Letters to the Editor

Almuni Warns that UC Board of Regents Proposal Harms Us All
A few weeks ago, the New University published an article entitled “System-Wide Reduction in UC Admissions,” and in just a few weeks (Feb. 3-5) the UC Board of Regents will vote to make even more students eligible for admission by lowering the criteria for admissions and eliminating the SAT II subject test as a requirement. This is all happening at a time when there are more qualified applicants for the UC schools than ever before. So why would we want to tarnish our school’s stellar reputation by admitting students who may or may not be qualified when our current system allows us to easily (and accurately) tell which students are ready for the rigors of a UC school?
Adopting this “holistic” approach to admissions and judging students on anything other than performance is an experiment that may or may not achieve the diverse student body the regents are seeking. The SAT II allows students to distinguish themselves from their peers by proving that they can perform and excel in specific subjects such as math, science and most importantly for many minorities, foreign languages. To eliminate this test and replace it with a system that judges applicants on their potential to succeed, rather than actual results, hurts us all. There are plenty of students who are already qualified, and have shown that they can excel now, so let’s not risk our reputation on the hopes of admitting students who have not shown the same record of excellence.
I worked hard all through high school to make sure I fulfilled all of the requirements to go to UC Irvine, and accepting any students who have not done the same makes my work less valued. We need to tell the regents to vote for maintaining high standards. College admissions are supposed to be hard, they are supposed to push us to our limits and we do not need the regents to lower the bar. Go to SaveUCStandards.com for more information and have your voice heard.

Jena Brown
UC Irvine Alumni, 2007

Green That’s Too Extreme: Failing to Understand Your Audience
Although certainly informative, John Bruning’s blatant “10 Ways to Really Go Green” published in last week’s New University as a response to my earlier article, “10 Easy Ways to Go Green,” fails to understand an incredibly important facet: his audience. As full-time students with numerous outside activities, I’m willing to bet that the average UC Irvine student neither has the time nor the desire to carry out most of the tips on Bruning’s list. Curiosity got the better of me, so I polled a few classmates on whether they were willing to eat out of dumpsters, become vegan, and stop using their cell phones, TVs and computers in the name of “going green.” As expected, not one of them even considered any of these options as viable.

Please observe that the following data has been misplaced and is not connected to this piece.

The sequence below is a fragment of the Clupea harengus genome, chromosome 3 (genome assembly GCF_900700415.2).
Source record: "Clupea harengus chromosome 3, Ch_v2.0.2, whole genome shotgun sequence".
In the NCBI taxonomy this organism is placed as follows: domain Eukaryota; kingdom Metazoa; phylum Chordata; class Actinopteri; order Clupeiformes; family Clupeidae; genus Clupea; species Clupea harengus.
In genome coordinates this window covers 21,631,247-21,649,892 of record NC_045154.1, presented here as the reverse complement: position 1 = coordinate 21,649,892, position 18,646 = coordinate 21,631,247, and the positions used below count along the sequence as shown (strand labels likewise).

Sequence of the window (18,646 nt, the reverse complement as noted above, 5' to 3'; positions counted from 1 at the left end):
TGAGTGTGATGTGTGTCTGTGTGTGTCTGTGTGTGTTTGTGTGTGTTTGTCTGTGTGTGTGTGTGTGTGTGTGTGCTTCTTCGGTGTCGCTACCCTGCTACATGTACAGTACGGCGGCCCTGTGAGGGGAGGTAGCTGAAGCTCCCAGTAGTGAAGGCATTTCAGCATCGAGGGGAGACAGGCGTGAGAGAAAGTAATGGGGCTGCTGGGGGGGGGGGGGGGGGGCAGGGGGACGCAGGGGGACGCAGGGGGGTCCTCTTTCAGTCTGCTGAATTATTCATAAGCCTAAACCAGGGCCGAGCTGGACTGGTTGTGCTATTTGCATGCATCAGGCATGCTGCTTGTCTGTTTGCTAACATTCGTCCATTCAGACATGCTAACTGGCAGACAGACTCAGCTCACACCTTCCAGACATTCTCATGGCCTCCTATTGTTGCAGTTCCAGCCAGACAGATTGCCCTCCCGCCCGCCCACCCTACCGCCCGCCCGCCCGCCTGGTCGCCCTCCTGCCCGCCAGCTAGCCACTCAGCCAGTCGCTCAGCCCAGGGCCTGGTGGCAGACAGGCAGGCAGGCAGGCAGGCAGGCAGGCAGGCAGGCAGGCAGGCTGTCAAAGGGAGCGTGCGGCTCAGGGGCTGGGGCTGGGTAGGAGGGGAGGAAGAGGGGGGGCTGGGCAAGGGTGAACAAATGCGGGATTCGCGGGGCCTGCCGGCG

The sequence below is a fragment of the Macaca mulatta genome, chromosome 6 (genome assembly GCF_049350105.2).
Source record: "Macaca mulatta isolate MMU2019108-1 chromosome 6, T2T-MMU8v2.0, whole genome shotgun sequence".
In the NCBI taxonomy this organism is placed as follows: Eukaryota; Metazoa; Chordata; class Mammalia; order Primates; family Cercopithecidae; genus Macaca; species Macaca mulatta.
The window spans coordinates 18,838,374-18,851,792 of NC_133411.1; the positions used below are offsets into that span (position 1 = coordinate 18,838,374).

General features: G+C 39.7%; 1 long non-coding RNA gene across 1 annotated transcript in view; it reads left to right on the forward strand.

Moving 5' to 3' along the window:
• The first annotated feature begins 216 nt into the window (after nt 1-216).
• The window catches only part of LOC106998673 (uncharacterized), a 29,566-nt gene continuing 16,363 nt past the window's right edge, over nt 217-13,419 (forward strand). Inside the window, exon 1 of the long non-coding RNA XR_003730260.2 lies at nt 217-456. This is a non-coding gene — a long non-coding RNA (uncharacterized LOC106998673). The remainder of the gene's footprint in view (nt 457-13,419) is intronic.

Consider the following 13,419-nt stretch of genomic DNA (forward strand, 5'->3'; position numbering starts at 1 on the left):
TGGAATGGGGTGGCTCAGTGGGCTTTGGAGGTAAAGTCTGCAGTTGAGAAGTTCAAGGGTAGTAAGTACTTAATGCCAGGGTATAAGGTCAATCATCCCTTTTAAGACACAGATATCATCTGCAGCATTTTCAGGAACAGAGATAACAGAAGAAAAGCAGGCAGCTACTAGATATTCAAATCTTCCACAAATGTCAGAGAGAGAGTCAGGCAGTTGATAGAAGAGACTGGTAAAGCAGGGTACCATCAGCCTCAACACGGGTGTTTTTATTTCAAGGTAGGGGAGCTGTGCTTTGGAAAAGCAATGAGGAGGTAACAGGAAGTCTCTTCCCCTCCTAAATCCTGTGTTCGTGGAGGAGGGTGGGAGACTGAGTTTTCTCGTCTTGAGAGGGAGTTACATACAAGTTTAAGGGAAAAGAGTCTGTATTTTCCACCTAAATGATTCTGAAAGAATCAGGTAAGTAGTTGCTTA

Yes, the world would be a cleaner and more environmentally friendly place if we furnished our apartments with cardboard chairs and tables, grew chickens and crops in our backyard and did our homework by the light of a handmade fire, but the truth of the matter is that waste goes hand in hand with technology and technology shows no signs of slowing down. Extreme environmentalists and “friendly neighborhood anarchists” are beating a dead horse by telling students to commute over an hour by bike or to throw away their electronics. Everybody already knows that cars are harmful to the environment and that eating meat leaves a carbon footprint. Writing an article about these so-called ways to “really” go green isn’t much help if readers are unresponsive, no matter how saintly the article attempts to be.
My goal in writing the article was not to be “cute” or “trendy” but to give UCI students awareness about the little things they might not know and to coax them into taking baby steps to help out our environment in the hopes that this would prompt them to take further initiative to “go green.” Bruning apparently doesn’t understand that the buildup of small steps can make a difference and he criticizes my use of the word “strenuous” as it pertains to “going green,” yet four sentences later he admits that “going green” actually is “difficult, even painful,” and it is.
As a member of Anteaters for Recycling and Conservation and a participant of the Co-Mingling Recycling Event in the on-campus housing communities, I do not take the negative impacts on our environment lightly. But I also don’t believe that shoving such extreme “green” mantras down the throats of UCI students will help to alleviate the problems of waste and consumption. I mean, eating out of dumpsters? Really?

Ashley Soo
Copy Intern
Third-year
Literary Journalism Major

Relationship Educator Finds Divorce Article Touching
I read the article, “My Parents Had a Divorce” by A.E. in last week’s New University and was extremely moved. This is heart-wrenching. I have forwarded [it] to many on our list who work in marriage and relationship education. Thank you to the one who wrote this piece.

Amy M. Gilford
Community Relations & Assist. Director
Marriage Resource Center of Carroll County
Westminster, MD